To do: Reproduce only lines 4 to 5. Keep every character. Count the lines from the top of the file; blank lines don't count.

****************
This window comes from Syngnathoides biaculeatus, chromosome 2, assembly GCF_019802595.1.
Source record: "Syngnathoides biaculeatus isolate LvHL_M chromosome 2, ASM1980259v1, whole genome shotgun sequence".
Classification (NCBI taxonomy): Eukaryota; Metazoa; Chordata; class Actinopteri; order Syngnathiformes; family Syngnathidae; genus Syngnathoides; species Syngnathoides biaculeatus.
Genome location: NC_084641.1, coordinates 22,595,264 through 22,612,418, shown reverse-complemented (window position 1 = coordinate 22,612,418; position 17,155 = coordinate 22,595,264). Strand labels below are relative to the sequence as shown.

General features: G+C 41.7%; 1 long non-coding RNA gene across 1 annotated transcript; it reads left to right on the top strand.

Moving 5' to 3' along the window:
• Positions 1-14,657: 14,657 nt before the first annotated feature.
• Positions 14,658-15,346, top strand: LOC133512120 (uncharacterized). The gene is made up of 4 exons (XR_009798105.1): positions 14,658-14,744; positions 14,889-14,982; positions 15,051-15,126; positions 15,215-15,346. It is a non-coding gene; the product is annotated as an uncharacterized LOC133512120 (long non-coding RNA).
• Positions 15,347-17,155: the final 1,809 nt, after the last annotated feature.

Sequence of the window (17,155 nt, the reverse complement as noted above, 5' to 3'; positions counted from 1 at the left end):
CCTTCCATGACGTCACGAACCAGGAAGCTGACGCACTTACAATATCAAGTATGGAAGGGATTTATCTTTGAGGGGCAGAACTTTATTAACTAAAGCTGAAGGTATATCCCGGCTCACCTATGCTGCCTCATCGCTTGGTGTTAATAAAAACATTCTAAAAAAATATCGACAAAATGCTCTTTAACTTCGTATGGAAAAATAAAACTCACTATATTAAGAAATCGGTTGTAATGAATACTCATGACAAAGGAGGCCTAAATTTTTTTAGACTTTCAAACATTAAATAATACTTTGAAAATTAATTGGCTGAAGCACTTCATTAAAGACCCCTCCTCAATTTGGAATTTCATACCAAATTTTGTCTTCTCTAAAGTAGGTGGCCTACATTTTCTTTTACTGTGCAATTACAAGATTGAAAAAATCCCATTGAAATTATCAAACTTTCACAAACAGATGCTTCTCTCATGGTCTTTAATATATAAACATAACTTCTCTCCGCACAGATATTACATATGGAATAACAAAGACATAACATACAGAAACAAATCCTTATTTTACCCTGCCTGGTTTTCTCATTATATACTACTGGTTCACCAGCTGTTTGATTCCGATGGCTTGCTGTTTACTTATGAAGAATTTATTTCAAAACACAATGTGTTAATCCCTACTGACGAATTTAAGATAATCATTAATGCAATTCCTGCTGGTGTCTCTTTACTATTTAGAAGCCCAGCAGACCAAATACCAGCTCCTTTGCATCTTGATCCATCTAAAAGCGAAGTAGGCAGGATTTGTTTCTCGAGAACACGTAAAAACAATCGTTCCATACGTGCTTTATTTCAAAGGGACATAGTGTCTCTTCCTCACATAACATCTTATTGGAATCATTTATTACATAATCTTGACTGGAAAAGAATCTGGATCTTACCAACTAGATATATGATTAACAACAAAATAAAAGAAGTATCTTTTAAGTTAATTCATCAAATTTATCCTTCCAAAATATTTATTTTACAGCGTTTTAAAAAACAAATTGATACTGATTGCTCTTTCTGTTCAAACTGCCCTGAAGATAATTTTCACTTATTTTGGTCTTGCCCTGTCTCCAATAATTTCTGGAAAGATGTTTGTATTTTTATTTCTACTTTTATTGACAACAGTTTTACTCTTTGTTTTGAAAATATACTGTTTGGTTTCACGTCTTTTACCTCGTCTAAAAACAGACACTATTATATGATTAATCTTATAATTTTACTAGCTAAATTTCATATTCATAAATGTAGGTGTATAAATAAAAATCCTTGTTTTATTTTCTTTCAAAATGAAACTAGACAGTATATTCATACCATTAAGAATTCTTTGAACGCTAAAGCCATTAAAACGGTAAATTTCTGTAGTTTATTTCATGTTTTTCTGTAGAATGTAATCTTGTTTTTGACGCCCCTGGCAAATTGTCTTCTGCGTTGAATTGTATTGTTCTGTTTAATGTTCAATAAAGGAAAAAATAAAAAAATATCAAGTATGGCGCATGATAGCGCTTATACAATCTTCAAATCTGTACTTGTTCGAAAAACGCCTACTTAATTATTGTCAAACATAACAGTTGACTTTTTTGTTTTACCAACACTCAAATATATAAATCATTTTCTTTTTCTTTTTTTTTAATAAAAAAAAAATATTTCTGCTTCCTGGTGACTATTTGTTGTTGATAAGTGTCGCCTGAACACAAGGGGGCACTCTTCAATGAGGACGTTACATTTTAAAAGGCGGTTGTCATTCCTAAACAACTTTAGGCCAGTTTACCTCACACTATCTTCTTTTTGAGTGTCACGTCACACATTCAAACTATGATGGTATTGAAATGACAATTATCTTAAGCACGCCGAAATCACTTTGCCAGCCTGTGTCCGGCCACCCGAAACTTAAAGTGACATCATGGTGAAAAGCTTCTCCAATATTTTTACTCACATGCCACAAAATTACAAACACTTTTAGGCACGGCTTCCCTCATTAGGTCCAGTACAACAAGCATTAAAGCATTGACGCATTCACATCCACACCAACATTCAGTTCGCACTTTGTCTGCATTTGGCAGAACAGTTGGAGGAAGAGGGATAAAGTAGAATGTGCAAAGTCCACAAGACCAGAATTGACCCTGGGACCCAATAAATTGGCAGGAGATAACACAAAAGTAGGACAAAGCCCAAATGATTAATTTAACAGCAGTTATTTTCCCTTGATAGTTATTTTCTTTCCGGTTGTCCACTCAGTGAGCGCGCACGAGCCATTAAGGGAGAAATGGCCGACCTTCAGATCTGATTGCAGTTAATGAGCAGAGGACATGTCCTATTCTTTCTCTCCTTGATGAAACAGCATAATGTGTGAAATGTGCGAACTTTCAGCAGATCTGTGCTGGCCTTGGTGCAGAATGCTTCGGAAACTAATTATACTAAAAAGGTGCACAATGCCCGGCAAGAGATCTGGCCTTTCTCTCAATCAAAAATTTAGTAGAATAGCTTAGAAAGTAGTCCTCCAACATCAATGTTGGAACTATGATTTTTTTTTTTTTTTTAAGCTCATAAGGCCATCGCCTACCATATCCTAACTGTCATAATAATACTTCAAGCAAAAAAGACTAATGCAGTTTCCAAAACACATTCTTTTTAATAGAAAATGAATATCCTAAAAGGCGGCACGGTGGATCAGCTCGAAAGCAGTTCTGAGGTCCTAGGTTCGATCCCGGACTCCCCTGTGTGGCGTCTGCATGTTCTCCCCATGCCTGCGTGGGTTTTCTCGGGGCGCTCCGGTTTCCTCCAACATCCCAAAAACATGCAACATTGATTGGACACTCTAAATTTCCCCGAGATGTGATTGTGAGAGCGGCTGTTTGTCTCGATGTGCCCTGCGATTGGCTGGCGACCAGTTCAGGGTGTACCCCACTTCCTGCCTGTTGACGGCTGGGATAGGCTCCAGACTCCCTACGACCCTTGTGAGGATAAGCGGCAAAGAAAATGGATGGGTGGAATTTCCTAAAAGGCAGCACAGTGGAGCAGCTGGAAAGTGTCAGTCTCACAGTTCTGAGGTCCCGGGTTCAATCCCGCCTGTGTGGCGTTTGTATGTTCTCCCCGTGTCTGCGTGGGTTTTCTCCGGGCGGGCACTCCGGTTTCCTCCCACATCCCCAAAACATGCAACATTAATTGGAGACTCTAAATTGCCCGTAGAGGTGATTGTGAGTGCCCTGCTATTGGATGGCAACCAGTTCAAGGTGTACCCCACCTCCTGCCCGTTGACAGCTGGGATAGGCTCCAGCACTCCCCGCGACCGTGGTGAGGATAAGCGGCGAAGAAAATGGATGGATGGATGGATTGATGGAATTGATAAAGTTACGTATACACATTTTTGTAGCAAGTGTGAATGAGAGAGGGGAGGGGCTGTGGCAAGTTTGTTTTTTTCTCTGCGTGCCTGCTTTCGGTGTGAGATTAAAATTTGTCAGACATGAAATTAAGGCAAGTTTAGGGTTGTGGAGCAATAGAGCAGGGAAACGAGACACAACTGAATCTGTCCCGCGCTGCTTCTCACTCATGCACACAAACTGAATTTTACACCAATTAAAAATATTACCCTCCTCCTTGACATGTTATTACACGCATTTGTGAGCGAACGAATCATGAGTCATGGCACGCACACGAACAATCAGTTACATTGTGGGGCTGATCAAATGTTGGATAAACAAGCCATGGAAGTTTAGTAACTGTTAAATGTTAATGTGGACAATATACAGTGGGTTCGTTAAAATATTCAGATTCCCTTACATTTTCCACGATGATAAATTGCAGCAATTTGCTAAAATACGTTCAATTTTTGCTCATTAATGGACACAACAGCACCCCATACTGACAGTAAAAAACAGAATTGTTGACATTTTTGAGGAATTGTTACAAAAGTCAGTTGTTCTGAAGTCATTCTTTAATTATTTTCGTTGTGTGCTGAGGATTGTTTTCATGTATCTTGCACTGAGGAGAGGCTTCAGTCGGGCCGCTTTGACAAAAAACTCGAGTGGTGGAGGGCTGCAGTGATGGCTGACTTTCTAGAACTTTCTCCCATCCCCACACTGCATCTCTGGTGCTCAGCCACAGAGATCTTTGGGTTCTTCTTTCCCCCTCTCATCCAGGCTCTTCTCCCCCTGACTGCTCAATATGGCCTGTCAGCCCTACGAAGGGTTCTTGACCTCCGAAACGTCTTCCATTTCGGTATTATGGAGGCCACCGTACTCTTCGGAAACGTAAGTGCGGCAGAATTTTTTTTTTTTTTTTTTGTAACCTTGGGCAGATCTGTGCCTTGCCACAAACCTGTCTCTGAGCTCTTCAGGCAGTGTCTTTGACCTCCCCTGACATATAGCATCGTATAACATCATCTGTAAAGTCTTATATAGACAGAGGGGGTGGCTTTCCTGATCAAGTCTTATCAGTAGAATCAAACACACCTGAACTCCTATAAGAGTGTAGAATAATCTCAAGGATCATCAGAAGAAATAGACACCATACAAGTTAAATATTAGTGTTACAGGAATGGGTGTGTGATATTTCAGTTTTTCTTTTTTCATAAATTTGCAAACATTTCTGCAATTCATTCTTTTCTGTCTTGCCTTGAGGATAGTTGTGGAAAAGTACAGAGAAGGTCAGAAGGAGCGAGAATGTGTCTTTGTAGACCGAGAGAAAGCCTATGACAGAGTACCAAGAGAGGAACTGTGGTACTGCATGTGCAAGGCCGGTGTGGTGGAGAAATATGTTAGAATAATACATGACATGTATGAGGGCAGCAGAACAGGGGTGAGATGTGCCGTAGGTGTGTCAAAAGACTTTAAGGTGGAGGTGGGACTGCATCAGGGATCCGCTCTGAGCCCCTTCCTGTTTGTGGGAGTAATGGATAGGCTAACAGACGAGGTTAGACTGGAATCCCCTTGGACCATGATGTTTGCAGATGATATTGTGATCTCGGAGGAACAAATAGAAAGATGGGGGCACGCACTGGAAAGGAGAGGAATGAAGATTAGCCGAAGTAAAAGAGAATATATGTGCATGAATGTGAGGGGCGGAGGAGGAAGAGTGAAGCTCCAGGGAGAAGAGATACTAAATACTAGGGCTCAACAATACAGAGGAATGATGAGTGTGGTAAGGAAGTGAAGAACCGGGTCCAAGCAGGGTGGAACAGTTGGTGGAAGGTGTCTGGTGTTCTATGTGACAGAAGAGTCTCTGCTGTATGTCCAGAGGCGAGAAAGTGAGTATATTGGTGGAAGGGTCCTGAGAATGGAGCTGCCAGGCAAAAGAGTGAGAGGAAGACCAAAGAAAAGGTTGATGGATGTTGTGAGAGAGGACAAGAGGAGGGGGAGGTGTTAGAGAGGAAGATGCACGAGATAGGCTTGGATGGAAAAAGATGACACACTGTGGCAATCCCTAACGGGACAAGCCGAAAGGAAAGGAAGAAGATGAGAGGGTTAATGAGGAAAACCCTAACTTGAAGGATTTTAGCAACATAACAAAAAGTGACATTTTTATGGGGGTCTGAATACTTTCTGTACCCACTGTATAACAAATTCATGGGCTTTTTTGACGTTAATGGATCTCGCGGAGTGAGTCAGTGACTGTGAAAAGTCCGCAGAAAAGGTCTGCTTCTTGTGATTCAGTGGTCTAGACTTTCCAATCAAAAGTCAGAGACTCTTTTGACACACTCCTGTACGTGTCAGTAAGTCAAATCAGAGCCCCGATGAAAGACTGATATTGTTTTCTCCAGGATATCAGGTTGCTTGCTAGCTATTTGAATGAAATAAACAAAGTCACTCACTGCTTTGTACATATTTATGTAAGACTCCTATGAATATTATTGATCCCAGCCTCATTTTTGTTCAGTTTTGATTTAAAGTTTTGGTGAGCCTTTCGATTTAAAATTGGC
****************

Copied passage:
Genome location: NC_084641.1, coordinates 22,595,264 through 22,612,418, shown reverse-complemented (window position 1 = coordinate 22,612,418; position 17,155 = coordinate 22,595,264). Strand labels below are relative to the sequence as shown.

General features: G+C 41.7%; 1 long non-coding RNA gene across 1 annotated transcript; it reads left to right on the top strand.